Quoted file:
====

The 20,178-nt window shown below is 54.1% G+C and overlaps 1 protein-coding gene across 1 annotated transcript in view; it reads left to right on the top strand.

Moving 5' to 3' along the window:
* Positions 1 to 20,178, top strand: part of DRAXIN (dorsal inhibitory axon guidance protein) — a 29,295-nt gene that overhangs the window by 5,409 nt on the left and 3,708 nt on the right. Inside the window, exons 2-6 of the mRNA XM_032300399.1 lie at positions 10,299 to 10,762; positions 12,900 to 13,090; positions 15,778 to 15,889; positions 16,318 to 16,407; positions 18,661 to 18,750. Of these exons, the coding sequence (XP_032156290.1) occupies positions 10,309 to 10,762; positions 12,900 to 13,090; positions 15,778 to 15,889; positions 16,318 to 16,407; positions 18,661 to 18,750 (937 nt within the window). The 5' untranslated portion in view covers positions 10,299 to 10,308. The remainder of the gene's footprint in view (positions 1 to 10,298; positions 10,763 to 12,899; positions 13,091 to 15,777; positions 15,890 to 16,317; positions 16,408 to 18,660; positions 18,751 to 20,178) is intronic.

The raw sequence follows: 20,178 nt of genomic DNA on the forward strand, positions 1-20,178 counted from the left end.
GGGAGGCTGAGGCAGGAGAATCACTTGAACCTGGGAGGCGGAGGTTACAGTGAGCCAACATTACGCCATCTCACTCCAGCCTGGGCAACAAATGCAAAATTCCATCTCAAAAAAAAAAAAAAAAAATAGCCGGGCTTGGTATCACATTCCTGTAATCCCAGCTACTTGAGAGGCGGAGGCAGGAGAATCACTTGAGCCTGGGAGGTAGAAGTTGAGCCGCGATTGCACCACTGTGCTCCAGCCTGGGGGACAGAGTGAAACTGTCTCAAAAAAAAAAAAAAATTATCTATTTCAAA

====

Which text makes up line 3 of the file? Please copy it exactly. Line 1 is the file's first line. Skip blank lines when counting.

* Positions 1 to 20,178, top strand: part of DRAXIN (dorsal inhibitory axon guidance protein) — a 29,295-nt gene that overhangs the window by 5,409 nt on the left and 3,708 nt on the right. Inside the window, exons 2-6 of the mRNA XM_032300399.1 lie at positions 10,299 to 10,762; positions 12,900 to 13,090; positions 15,778 to 15,889; positions 16,318 to 16,407; positions 18,661 to 18,750. Of these exons, the coding sequence (XP_032156290.1) occupies positions 10,309 to 10,762; positions 12,900 to 13,090; positions 15,778 to 15,889; positions 16,318 to 16,407; positions 18,661 to 18,750 (937 nt within the window). The 5' untranslated portion in view covers positions 10,299 to 10,308. The remainder of the gene's footprint in view (positions 1 to 10,298; positions 10,763 to 12,899; positions 13,091 to 15,777; positions 15,890 to 16,317; positions 16,408 to 18,660; positions 18,751 to 20,178) is intronic.